Autism, Meltdowns And Windshield Repair Services: How To Manage These Challenging Moments With Finesse
As any parent of a child with autism knows, meltdowns can occur just about anywhere and without much warning. Over time, you may be able to recognize some of the warning signs before your child goes into full-blown meltdown mode, but if you are tired, frazzled or behind the wheel of your vehicle, you may miss those little cues. In the event that your child has a meltdown in the car and throws something at the windshield, hits or kicks the windshield and leaves it quite badly damaged, here is how you can find windshield repair services and manage this challenging moment with finesse.
First, Pull Your Car over to a Safe Stopping Point
What just happened is terrifying enough and not only does your autistic child need a moment of calm, but you need a moment to breathe and think too. If the weather and road conditions are nice, pull over a safe distance from traffic so that you can calm down, your child can calm down and you can assess the damage he or she has done to the windshield. If the damage has resulted in a crack that clearly goes from top to bottom of the windshield or from one side of the windshield to the other, your car is not exactly safe to drive right now anyway.
Next, Do What You Need to Do to Help Your Child
Since he or she needs to be calmed before you can do anything else about the windshield, take a moment to find out why your child had the meltdown and try to help him or her relax. You can save the explanations for the windshield issue until later (if your child is verbal and understands what you tell him/her). Once your child is calm, you can place a few phone calls to address the windshield repairs.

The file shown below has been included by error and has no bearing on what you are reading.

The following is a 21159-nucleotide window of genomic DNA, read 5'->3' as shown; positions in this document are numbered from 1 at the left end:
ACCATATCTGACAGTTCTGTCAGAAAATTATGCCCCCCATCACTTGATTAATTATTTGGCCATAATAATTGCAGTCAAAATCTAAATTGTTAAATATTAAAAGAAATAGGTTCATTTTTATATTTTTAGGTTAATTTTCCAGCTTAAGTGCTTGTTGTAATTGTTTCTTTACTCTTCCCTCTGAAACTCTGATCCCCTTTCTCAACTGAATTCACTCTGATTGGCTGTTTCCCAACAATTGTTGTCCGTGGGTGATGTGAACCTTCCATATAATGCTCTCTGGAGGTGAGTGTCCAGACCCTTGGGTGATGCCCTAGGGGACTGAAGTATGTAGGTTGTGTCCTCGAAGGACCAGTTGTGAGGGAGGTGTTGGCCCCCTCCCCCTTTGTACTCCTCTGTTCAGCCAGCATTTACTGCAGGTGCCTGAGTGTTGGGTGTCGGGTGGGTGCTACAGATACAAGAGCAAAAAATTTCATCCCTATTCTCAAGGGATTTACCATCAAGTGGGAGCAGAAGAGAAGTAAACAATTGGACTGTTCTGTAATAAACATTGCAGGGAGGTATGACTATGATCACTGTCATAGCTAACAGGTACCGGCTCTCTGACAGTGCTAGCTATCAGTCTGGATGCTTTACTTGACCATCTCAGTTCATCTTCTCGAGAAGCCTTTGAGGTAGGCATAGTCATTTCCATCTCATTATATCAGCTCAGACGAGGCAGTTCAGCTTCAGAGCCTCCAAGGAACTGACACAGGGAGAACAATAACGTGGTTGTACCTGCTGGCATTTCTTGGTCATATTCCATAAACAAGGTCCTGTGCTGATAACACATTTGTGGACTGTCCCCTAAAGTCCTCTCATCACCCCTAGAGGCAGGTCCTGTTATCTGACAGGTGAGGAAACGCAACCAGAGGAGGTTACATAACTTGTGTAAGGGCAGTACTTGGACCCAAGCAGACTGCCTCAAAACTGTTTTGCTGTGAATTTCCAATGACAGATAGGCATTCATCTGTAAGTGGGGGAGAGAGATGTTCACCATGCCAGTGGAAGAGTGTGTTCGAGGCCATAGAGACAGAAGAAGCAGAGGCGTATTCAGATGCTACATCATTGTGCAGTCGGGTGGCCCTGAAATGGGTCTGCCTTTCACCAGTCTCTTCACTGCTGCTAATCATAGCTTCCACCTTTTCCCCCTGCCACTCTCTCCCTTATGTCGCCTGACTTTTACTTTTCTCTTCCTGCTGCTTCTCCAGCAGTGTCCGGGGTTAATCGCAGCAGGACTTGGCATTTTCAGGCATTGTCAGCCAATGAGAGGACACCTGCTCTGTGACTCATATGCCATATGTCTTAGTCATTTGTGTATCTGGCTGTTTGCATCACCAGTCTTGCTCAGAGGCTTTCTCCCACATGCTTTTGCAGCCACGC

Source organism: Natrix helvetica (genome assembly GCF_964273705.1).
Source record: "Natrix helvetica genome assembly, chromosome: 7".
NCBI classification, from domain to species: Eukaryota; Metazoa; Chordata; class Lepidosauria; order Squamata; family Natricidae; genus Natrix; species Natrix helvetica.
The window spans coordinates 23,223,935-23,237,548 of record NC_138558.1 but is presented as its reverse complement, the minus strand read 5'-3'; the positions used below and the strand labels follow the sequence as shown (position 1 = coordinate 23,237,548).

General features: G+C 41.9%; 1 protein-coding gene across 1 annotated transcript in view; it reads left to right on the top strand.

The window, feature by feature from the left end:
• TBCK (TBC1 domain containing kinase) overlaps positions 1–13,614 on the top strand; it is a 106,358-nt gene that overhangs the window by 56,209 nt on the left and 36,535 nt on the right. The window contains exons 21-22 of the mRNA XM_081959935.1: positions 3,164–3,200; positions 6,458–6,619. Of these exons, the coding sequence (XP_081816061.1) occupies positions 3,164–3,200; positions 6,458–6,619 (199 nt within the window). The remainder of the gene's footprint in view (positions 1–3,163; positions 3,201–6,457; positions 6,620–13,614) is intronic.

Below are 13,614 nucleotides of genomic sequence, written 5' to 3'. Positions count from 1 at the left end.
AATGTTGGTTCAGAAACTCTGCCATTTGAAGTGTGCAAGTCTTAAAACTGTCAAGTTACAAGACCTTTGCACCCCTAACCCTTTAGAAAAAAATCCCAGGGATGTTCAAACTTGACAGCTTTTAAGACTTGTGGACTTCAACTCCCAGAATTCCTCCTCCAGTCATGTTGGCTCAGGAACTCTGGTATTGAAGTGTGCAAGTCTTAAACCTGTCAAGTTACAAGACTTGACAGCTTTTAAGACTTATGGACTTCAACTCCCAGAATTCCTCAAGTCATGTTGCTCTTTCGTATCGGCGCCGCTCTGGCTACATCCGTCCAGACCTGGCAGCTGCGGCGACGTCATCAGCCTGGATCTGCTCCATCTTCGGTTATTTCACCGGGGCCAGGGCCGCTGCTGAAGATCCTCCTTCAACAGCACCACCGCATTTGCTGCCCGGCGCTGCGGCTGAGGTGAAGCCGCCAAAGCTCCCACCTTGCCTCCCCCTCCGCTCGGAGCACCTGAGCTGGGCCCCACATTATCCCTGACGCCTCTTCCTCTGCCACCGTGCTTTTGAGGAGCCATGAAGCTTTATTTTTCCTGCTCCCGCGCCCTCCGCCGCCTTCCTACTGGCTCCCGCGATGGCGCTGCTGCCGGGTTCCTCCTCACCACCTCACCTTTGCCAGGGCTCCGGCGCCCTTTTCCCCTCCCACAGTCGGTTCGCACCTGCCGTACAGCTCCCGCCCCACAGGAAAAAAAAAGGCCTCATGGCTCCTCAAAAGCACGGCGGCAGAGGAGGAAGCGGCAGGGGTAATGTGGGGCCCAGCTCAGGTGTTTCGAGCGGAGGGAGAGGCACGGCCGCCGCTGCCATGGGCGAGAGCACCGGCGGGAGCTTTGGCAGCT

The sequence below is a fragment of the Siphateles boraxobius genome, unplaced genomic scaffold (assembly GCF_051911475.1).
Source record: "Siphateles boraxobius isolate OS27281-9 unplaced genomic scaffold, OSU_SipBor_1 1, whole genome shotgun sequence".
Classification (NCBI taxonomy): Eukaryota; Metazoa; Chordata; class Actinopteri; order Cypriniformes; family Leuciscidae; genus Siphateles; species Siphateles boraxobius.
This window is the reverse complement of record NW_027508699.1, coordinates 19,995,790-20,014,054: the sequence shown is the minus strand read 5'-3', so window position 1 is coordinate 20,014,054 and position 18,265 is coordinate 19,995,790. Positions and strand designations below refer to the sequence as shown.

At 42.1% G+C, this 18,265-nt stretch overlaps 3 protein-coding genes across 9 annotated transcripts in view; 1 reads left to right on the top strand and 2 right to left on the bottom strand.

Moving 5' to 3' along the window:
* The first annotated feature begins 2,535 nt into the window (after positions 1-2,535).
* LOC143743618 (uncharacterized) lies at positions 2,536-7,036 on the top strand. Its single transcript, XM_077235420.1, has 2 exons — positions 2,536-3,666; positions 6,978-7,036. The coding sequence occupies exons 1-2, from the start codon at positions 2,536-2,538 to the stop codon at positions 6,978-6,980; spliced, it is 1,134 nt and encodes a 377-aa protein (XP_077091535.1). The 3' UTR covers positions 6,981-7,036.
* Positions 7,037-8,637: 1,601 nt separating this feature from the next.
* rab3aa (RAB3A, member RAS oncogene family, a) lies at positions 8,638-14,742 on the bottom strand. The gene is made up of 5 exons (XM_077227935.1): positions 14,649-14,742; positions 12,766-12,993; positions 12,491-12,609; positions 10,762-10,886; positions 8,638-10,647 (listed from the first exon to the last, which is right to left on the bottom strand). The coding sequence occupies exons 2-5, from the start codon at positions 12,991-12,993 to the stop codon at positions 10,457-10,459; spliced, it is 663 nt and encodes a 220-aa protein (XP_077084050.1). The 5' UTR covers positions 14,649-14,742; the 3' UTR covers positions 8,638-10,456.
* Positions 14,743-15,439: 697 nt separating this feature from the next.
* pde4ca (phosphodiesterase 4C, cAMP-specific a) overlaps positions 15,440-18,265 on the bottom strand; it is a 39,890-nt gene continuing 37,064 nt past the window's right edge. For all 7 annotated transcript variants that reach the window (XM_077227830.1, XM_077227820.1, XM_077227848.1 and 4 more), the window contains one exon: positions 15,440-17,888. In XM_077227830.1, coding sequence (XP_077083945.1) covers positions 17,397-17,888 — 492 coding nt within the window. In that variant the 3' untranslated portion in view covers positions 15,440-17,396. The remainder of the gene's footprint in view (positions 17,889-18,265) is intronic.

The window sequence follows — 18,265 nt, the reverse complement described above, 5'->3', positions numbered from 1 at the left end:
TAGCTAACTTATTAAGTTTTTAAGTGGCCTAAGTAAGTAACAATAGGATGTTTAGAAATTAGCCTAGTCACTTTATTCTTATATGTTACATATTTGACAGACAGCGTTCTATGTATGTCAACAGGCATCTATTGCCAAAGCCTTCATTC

Finally, Make Four Phone Calls for Help
The first call you need to make once you and your child are both calm is to your auto insurance company. It is possible that they may cover the cost of a windshield repair or replacement, especially if you have extra insurance for instances such as this one. The next phone call should go to an auto glass repair specialist. Some of them are willing to drive out to you and install the new windshield right away or make temporary repairs so you can at least drive home or to the repair shop safely. The third phone call should go to a tow company, if you feel that there is no way you can drive the car in to the auto glass repair shop and/or you do not want to risk it because of the emotional state of mind that your child is still in. Finally, your last phone call should go to someone who can come and either pick up your child so you can deal with the car and the windshield, or someone who can pick both of you up if you have a tow coming for the car.
For more information, talk to a company like Ming Auto Beauty Center.